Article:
Jim Cumming follows a lot of people on Twitter. In fact, as I’m writing this, about twenty-two thousand of them. I am not one of them, but a good friend of mine is, who decided to visit me over the course of the Film Festival Cologne. He told me about a very short, likeable social media interaction with Cummings and his interest in the now fully-fledged feature film Thunder Road after seeing its short film prototype of the same name – a brilliant one-take tour de force. Sure, I had heard about the film’s buzz from Sundance, but the consideration to actually go see it after spotting it on the festival lineup, came only by then. American independent filmmaking is tough, but Cummings found his own way to spread the word by actively sending out screeners and interacting with people. It’s likely a lot of work, but it paid off. And it did not pay off for a letdown – from a cinematic standpoint, Thunder Road is an impeccably crafted standout of recent American independent film.
If you notice one thing about Roma, it will likely be its size. It’s a big, big, big movie, with landscapes that extend out into infinity, scenes that seem to last forever, and emotions so wide and deep they could swallow you whole like a well. It makes sweeping political commentary, shows births and deaths and poverty and heartbreak, focuses on the vastness of the ocean and the sky. Its camera likes to slowly sweep left and right, constantly looking outward and upward.
Through all this big-screen grandeur, it would be so easy for Roma to drown itself in itself—and in less skilled hands, it may have done just that. But with Alfonso Cuarón at the helm, creating the most personal work of his entire career, Roma is as sharply focused and intimate as it is grand, and it never for an instant loses sight of the woman at its center.
That woman is Cleo (played by newcomer Yalitza Aparicio), a young, indigenous Mexican maid to an upper-middle-class family living in Mexico City in 1970, a time of state-sponsored violence against political dissidents. Cleo is thoughtful and deliberate, always tending to the needs of her employers, Sofia (Marina de Tavira) and Antonio (Fernando Grediaga) and their four children. But she is also keenly aware of her own needs and limitations, even as the line between work and life becomes more and more blurred.
Language creates an almost helpful boundary—Cleo speaks Spanish in Sofia’s home, but slips back into her native Mixtec with her friends and fellow maid Adela (Nancy García) in their little apartment above the garage. She and Adela find joy in each other’s company and do all the sorts of things young women do together—race through the city streets to get lunch, go to movies with their boyfriends, and exercise and gossip by candlelight every night so as not to waste electricity and disturb Sofia’s mother, Teresa (Verónica García). Even when surrounded by sequences of high drama, these small scenes of tender normalcy are some of the film’s most mesmerizing. Continue reading “NYFF ’18 Review: Even When Personal to a Fault, ‘Roma’ is Cuarón’s Masterpiece—and the Best Movie of the Year”→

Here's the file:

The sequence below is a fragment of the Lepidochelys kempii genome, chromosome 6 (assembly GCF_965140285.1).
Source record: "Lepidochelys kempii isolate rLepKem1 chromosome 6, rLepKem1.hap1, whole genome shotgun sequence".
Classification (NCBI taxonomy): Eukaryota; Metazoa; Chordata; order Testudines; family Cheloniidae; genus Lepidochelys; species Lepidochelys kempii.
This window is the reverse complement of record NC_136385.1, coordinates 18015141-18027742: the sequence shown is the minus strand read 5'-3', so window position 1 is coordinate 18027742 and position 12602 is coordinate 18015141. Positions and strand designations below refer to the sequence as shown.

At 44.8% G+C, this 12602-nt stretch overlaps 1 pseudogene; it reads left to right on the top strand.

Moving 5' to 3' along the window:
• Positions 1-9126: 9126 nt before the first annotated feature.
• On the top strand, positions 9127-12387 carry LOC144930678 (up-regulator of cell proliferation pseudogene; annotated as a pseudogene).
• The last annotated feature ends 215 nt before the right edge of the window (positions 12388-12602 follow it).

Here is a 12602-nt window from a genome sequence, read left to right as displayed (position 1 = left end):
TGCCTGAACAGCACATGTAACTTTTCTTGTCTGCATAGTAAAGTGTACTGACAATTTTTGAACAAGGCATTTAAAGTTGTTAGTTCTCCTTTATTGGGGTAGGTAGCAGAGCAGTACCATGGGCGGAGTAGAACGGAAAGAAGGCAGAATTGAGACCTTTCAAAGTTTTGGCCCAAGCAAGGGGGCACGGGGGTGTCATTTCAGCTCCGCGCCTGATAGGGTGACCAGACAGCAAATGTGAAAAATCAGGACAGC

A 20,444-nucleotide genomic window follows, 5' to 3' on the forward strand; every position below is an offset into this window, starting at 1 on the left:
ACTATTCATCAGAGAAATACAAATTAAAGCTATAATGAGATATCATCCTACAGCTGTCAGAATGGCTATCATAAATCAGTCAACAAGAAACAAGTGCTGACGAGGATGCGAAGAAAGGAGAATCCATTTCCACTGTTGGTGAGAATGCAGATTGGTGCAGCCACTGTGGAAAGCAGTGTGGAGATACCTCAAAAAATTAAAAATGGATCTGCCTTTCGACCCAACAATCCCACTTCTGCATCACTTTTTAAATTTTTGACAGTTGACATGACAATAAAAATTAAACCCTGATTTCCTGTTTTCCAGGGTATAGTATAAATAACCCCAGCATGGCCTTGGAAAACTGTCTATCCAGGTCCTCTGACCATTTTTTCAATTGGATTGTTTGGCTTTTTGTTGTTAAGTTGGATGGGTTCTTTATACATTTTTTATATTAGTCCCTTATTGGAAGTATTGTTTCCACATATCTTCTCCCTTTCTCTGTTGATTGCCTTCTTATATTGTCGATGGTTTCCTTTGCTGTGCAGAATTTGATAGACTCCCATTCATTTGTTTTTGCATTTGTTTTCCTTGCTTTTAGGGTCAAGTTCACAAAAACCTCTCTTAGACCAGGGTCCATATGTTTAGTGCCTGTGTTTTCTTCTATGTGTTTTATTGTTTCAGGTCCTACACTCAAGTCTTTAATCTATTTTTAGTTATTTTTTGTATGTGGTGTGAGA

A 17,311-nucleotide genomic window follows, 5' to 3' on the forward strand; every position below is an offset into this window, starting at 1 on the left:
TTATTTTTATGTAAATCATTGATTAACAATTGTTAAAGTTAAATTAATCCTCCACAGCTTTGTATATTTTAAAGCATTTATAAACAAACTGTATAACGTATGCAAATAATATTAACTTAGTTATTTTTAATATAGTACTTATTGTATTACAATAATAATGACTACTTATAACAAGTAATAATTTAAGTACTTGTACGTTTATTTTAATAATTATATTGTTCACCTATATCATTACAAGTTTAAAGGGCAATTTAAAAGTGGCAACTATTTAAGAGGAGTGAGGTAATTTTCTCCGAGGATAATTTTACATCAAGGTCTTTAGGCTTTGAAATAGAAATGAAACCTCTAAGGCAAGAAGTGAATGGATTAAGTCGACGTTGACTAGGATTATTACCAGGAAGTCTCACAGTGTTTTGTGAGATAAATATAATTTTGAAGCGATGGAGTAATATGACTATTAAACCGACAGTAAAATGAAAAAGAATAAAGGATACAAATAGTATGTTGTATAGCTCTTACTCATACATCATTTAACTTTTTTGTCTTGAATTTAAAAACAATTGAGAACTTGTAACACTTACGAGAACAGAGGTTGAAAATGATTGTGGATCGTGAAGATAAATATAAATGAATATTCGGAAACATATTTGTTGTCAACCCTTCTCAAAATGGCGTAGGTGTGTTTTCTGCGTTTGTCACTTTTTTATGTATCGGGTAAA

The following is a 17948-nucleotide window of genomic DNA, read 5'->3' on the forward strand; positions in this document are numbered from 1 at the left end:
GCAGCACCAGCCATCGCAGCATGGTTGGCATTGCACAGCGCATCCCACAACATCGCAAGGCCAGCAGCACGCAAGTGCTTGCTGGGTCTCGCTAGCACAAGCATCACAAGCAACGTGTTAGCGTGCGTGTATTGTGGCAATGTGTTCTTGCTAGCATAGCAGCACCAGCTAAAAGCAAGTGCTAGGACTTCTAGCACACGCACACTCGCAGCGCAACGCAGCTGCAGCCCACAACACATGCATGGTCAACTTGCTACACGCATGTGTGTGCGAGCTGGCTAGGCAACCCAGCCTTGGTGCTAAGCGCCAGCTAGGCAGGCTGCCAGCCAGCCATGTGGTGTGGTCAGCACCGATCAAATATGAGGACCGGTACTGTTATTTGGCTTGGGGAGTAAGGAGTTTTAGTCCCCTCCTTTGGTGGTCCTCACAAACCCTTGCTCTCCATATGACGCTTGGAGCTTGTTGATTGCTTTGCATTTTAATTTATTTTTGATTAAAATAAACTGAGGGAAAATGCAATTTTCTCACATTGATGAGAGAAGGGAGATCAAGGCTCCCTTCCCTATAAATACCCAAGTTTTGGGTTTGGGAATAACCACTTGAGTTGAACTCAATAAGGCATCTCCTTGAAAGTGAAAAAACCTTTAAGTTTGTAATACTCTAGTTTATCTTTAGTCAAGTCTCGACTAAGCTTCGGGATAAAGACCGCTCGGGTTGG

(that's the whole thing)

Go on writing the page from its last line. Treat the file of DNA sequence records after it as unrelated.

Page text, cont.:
Is there anything more satisfying than a catchy pop tune you can’t get out of your head? A tune that pounds its way into the crevices of your brain and infiltrates your every thought? Many times these songs enter our consciousness with little regard to who wrote, who sung it, and how it came to be a hit. But, Brady Corbet’s film, Vox Lux, forces the audience to confront the sinister undertones of pop and its relationship to the spectacle of violence.
Vox Lux is presented in two parts that are defined by two violent tragedies that affect the life of pop star Celeste, played by both Raffey Cassidy and Natalie Portman. These violent tragedies occur when Celeste is 13 and 31. The first act of violence defines Celeste and shapes her career, her persona, her entire life. The second less directly impacts her, but is still a reflection of her career. Giving much more away would ruin the experience. This is a film best viewed with almost zero expectations or knowledge going in. Let the surprises, twists, and turns wash over you like a bubble-gum-sweet summer ballad that you find yourself mindlessly repeating on your commute home.
Gather ‘round, folks, because the Coen Brothers have another tale to tell—six tales, in fact. With their anthology project The Ballad of Buster Scruggs, the pair revisit some well-tread ground—death, greed, and comedy in the Old West—through a series of storybook vignettes that are just as violent (and twice as witty) as any Grimm fairytale. None of the film’s individual chapters achieve anything the directors haven’t already given us in spades, but the pieces come together to form an intriguing, if somewhat hollow, collection, resembling more of a patchwork quilt from a forgotten civilization than a feature-length Hollywood film.